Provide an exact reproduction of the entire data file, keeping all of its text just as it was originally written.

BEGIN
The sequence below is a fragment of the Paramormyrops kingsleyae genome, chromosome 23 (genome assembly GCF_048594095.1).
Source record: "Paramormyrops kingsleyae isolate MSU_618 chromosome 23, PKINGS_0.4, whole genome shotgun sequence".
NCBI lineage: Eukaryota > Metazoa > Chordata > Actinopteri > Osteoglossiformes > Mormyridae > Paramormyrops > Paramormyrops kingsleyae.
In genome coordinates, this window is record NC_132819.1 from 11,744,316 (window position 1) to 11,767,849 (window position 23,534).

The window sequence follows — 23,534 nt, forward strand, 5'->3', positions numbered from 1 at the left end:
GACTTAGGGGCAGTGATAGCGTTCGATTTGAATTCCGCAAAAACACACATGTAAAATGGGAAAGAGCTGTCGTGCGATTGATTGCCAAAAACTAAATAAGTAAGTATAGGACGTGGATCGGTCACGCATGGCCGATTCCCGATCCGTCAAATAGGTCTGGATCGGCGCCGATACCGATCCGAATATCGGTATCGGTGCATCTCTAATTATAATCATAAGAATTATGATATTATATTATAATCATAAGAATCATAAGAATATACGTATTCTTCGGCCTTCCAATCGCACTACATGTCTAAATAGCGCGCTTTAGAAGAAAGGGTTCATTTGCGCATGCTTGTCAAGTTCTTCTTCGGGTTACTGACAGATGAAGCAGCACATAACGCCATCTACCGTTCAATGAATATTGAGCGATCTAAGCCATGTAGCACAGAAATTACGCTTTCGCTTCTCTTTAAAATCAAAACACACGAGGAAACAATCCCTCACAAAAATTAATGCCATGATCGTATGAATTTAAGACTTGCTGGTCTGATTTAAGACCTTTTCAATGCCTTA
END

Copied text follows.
The sequence below is a fragment of the Paramormyrops kingsleyae genome, chromosome 23 (genome assembly GCF_048594095.1).
Source record: "Paramormyrops kingsleyae isolate MSU_618 chromosome 23, PKINGS_0.4, whole genome shotgun sequence".
NCBI lineage: Eukaryota > Metazoa > Chordata > Actinopteri > Osteoglossiformes > Mormyridae > Paramormyrops > Paramormyrops kingsleyae.
In genome coordinates, this window is record NC_132819.1 from 11,744,316 (window position 1) to 11,767,849 (window position 23,534).

The window sequence follows — 23,534 nt, forward strand, 5'->3', positions numbered from 1 at the left end:
GACTTAGGGGCAGTGATAGCGTTCGATTTGAATTCCGCAAAAACACACATGTAAAATGGGAAAGAGCTGTCGTGCGATTGATTGCCAAAAACTAAATAAGTAAGTATAGGACGTGGATCGGTCACGCATGGCCGATTCCCGATCCGTCAAATAGGTCTGGATCGGCGCCGATACCGATCCGAATATCGGTATCGGTGCATCTCTAATTATAATCATAAGAATTATGATATTATATTATAATCATAAGAATCATAAGAATATACGTATTCTTCGGCCTTCCAATCGCACTACATGTCTAAATAGCGCGCTTTAGAAGAAAGGGTTCATTTGCGCATGCTTGTCAAGTTCTTCTTCGGGTTACTGACAGATGAAGCAGCACATAACGCCATCTACCGTTCAATGAATATTGAGCGATCTAAGCCATGTAGCACAGAAATTACGCTTTCGCTTCTCTTTAAAATCAAAACACACGAGGAAACAATCCCTCACAAAAATTAATGCCATGATCGTATGAATTTAAGACTTGCTGGTCTGATTTAAGACCTTTTCAATGCCTTA